Sign and identity design: Agenda Design Associates
Sign manufacturer: Pearce Signs
Architect: Daniel Libeskind
Simplicity has been key to Agenda Design Associates’ graphics strategy for the Imperial War Museum’s £28.5m northern outpost, designed by acclaimed architect Daniel Libeskind and due to open this summer.
The building comprises three ‘shards’ representing the conflict and impact of war, and such a strong architectural statement required an equally robust identity. Following its appointment 18 months ago, Agenda devised a brand positioning and identity signified by a sharply angled quadrangle inspired by the jutting form of the museum. This bold graphic language forms the basis for the sign system within and outside the new building.
‘Signs should enhance visitor experience, reinforcing [visual] style and answering questions before they are asked. They need to be loud enough to be heard, but not deaden everything else,’ says Agenda director Paul Davis. The consultancy was fortunate in being able to work on the project from an early stage and in close contact with the architect, thus avoiding the common problem of signs being an undervalued extra, bolted on towards the end of the project. ‘We approach signs from a number of levels, but the most basic is for a mum with three kids who needs to know where the cafÃ© and loos are,’ he says.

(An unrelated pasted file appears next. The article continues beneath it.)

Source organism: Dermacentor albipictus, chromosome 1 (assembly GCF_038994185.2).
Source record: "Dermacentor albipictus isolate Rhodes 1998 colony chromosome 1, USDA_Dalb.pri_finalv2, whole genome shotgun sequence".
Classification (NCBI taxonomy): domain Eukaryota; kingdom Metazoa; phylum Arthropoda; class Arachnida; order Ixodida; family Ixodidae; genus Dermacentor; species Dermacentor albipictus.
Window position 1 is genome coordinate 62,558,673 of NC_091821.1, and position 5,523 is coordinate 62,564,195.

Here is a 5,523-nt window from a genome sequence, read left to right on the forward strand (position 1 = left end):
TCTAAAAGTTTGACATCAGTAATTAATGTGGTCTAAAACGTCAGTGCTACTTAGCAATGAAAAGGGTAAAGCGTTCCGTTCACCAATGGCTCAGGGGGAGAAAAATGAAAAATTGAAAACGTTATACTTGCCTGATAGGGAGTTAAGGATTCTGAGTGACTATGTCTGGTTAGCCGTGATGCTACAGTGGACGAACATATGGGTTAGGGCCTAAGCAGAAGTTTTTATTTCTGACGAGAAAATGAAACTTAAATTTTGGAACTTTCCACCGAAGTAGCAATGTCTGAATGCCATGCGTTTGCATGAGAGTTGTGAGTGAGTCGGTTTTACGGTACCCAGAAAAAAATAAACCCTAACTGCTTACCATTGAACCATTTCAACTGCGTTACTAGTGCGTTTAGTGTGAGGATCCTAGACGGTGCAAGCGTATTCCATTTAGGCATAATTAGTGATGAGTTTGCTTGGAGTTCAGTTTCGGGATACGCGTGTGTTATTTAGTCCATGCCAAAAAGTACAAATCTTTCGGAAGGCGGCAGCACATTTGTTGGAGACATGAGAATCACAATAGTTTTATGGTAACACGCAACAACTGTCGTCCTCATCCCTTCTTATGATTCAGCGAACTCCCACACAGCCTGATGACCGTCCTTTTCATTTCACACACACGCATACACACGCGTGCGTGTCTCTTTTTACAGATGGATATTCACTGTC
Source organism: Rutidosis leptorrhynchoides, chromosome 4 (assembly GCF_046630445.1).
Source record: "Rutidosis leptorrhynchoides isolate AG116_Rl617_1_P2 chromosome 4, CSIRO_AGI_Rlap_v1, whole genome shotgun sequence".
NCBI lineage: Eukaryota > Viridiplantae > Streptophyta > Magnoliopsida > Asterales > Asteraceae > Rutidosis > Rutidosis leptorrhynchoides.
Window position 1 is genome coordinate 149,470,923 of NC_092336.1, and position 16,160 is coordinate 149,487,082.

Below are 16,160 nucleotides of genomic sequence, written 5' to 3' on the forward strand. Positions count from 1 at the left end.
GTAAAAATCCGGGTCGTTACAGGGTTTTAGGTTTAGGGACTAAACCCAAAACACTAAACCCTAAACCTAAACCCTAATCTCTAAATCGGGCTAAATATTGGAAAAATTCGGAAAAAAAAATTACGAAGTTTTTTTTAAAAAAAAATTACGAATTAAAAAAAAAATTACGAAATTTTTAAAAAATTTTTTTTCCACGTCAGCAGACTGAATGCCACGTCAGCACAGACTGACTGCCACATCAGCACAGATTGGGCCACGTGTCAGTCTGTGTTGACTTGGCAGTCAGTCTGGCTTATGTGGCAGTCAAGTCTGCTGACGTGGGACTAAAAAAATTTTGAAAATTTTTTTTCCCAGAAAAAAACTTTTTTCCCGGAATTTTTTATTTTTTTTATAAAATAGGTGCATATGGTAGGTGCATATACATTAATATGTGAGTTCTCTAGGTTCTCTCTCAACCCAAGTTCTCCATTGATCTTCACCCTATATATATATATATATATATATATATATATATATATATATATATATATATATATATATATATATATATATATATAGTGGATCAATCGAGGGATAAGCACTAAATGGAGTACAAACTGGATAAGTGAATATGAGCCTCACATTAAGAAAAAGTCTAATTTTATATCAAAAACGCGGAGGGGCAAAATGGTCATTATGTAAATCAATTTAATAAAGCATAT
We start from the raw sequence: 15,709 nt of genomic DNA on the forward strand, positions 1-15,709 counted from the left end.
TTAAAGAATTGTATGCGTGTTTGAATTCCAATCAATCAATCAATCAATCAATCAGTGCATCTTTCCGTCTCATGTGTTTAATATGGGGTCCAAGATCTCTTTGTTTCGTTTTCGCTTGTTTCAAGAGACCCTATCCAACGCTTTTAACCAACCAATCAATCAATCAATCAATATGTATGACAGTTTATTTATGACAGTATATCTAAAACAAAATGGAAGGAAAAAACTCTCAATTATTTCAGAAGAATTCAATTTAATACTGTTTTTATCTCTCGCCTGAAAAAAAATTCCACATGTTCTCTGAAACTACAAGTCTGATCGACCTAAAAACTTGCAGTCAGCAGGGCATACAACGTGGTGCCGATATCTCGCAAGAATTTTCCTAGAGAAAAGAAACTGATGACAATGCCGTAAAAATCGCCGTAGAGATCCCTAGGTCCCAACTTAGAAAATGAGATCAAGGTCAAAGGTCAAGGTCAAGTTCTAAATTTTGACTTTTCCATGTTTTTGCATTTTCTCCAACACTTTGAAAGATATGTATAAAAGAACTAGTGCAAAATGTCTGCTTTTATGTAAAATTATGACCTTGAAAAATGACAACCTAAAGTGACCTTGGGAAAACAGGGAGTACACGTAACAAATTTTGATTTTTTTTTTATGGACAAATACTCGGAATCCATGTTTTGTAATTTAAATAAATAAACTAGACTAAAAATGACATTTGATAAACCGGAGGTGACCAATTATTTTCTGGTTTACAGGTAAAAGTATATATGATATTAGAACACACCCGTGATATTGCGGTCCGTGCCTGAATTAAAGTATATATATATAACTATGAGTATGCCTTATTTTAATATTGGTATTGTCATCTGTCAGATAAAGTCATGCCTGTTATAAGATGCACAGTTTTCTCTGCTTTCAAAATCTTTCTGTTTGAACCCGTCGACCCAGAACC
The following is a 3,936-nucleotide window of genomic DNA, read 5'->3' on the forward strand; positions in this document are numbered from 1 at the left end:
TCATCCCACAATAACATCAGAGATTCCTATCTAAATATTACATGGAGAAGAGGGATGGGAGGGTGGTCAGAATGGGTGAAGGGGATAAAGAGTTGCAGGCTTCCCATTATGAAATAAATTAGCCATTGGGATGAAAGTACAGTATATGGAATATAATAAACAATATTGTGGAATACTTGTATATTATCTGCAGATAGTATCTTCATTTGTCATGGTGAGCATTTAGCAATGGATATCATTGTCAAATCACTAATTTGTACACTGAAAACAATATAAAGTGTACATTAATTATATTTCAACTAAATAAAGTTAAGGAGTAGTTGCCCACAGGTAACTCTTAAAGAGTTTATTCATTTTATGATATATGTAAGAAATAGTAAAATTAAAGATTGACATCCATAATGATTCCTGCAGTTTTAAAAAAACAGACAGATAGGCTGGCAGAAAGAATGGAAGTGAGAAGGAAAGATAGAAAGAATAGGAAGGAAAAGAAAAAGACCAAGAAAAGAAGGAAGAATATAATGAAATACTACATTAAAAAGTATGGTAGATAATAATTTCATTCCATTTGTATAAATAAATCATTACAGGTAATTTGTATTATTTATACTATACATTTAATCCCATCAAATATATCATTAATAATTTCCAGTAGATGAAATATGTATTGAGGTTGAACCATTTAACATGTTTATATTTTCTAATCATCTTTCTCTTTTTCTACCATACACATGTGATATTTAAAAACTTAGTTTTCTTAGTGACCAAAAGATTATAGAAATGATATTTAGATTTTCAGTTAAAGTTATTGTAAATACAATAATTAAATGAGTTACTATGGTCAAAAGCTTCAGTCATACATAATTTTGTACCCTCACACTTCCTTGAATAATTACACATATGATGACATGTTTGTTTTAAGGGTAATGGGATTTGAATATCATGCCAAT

The museum is expecting 300 000 visitors per year. Their first encounter with Agenda’s signs will be five steel ‘monoliths’ planted outside, but not touching, the building in the car park and the pathway to the entrance and faced in the same material – rivetted aluminium – as the shards. Standing 5m high, these 3D sculptures are conceived as shard-shaped pieces embellished with the brand identity in a Meta typeface.
Once inside, signs become crucial, says Davis, as a result of the unconventional architecture. ‘Because everything is at an angle, you have to guide people in a particular way,’ he explains.
The positioning of the signs was decided by Agenda and the rest of the project team, with decisions on 30 per cent of the 50 signs left until it was possible to tour the galleries to understand how the space would work.
Visitors arrive within the Air Shard and move into the Land Shaft directed by an arrow applied directly on to the raw concrete in the same way that military signs would have been applied. Here, a large plasma screen gives scope for updating directional information while the floor plans are screen-printed on stainless steel wall panels to further help orientation.
The core information signs within the galleries run vertically upwards to a height of 160cm or, if appropriate, horizontally. They are constructed from MDF letters applied to the wall and painted.
‘[The signs] are quite sculptural in scale. We have tried to make them look as if they’re growing out of the building,’ says Davis.
Directional signs for the toilets and fire escapes are functional, stencilled directly on to the concrete walls in grey on white for maximum contrast.
The budget for the signs was approximately £50 000. Visitors will be able to judge their success as they move around this unusual building when it opens this summer.